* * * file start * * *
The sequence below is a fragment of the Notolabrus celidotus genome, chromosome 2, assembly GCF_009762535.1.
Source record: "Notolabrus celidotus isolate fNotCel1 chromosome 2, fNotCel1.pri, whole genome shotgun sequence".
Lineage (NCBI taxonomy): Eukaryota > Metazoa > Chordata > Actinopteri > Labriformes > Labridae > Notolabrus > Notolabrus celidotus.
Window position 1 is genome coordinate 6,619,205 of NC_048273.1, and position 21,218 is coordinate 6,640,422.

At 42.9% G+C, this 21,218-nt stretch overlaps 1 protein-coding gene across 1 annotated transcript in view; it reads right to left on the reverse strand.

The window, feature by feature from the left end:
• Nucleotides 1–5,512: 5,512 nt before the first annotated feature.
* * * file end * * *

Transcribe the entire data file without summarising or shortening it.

The sequence below is a fragment of the Notolabrus celidotus genome, chromosome 2, assembly GCF_009762535.1.
Source record: "Notolabrus celidotus isolate fNotCel1 chromosome 2, fNotCel1.pri, whole genome shotgun sequence".
Lineage (NCBI taxonomy): Eukaryota > Metazoa > Chordata > Actinopteri > Labriformes > Labridae > Notolabrus > Notolabrus celidotus.
Window position 1 is genome coordinate 6,619,205 of NC_048273.1, and position 21,218 is coordinate 6,640,422.

At 42.9% G+C, this 21,218-nt stretch overlaps 1 protein-coding gene across 1 annotated transcript in view; it reads right to left on the reverse strand.

The window, feature by feature from the left end:
• Nucleotides 1–5,512: 5,512 nt before the first annotated feature.